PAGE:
4. The only person — besides myself — to have examined the sides of the room in any direct fashion was Caroline, who had checked all the doors to ensure they were actually locked. Since I was suspicious of her, I had carefully watched her do all of it, and she definitely had not placed it behind the panel during that time. Even when we’d all been split off into different groups, the room was large enough where we all would’ve immediately noticed someone running off to hug the walls (as they had with me), so anyone else doing it would’ve been called out instantly.
  5. How could have any of us known about the sludge, its properties, or the existence of the panel prior to having seen them? The title of the game we were playing might’ve hinted at the nature of the sludge, very slightly, but not nearly enough for someone to know how the game actually functioned. If there was someone among us who knew about it in advance, that would have implied the existence of a mole. (That might’ve explained Mr. Dogsi’s reluctance/inability to explain himself, but it also opened up a whole new can of worms for me to have to worry about.)
  6. Why? Even if one was able to explain away every other potential problem, what possible benefit did it serve to put the sludge in the panel so early in the game? Why not put it in later, when no one was around to see them? There didn’t seem to be any reason to need it there so early in the game, at least unless they wanted somebody out before the game started. But why would they have wanted that? It seemed to be the case that I — or whoever they were targeting by placing it there, if anyone specific — was not guaranteed to be eliminated if hit by the sludge prior to the game officially having started. Wouldn’t someone knowledgeable about the rules of the game be aware of the fact that putting the ball there wasn’t sure to eliminate someone? (All that wasn’t even getting into the issue of the surprising ineffectiveness of the method; had I not decided to squeeze the ball, I probably would have just pocketed it until I’d been told the rules and learned what I could use it for, giving me a weapon for later. Surely, if someone had intended to try to cause an elimination, they could have found a better method.)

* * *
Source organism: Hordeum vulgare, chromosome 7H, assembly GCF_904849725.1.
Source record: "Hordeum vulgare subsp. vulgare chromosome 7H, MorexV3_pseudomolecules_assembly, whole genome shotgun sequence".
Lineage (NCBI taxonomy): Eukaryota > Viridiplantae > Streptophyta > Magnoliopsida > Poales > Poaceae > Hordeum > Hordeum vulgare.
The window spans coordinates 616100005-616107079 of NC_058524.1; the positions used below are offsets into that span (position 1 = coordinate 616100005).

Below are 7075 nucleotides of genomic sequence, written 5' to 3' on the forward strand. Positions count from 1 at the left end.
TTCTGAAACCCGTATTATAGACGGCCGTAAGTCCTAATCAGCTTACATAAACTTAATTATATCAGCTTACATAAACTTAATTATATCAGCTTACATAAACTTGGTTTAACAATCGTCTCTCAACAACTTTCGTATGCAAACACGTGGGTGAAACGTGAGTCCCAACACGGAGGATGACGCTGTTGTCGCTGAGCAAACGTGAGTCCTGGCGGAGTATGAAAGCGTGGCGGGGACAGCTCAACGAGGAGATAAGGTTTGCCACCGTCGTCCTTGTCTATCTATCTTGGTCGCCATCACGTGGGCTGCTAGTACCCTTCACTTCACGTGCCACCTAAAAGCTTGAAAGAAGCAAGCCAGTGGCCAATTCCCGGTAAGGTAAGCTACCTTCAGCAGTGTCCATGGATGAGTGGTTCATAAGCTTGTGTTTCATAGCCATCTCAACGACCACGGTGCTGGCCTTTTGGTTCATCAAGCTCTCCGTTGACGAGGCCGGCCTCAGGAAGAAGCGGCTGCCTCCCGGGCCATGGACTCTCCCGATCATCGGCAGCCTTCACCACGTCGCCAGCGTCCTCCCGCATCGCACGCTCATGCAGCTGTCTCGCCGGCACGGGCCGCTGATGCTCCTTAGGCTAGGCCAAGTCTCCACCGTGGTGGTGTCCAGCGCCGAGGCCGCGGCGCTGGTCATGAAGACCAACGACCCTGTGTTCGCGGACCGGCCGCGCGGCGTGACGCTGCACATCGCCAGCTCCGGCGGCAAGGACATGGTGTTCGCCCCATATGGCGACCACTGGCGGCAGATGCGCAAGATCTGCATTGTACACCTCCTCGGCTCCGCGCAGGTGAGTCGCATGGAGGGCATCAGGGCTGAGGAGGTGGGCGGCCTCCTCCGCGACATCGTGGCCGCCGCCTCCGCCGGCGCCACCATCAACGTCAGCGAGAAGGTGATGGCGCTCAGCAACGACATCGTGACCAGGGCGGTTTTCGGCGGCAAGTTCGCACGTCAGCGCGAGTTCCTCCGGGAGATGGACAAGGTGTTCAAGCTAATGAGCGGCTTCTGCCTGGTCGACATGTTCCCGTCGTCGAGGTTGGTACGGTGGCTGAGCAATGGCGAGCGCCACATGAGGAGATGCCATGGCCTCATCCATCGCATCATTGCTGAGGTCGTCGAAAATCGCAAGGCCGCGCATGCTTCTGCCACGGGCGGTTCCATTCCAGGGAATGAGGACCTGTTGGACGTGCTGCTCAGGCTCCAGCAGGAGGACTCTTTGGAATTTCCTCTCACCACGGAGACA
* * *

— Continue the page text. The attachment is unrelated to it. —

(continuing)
All that didn’t make it impossible for it to have been one of the sixteen of us, only improbable. But, even so, what alternative did I have? That a rogue employee had put it in during construction without being caught? That Mr. Dogsi was lying to us, and that it had been intended to be there? That some malevolent supernatural entity was fucking with us?

…That it was an honest mistake, and I was committing the same sin of overexplanation that I’d that same day chastised Caroline for?

God, I hoped not.

“Ultimately, our current issue revolves around the fact that we have encountered a situation that the rules do not account for.”

“I have a solution,” said Joyo. “It’s really easy.”

“I have a better one,” I said.

“…I’m sure you both do, but we have already determined how the situation will be handled, and in a way that matches the spirit of the game. What must be acknowledged, above all else…”

I held my breath.

“Is that this game is not intended to be fair.”

Joyo grinned at me. It was wide enough to see molars.

Fuuuuuuuuuuuck me.

In a swift motion fast enough to make my head spin, Mr. Dogsi reached into one of the many deep pockets lining the sides of his robe, pulling something out and aiming it directly at my chest. It was a pink gun.

I had a feeling I knew what was inside.

Gasps, exclamations, and a terrible ice pun filled the air, everyone close to me taking several steps back away towards the side of the room farthest away from where I was standing, almost assuredly more than was actually necessary. On instinct, I began to raise both my hands up in the air, only to put them back down after quickly realizing why it was pointless to do so.

“…That being said,” Mr. Dogsi clarified, slightly lowering the gun, “It isn’t intended to be unfair, either.”

“Oh, thank you.

“Oh, fuck you.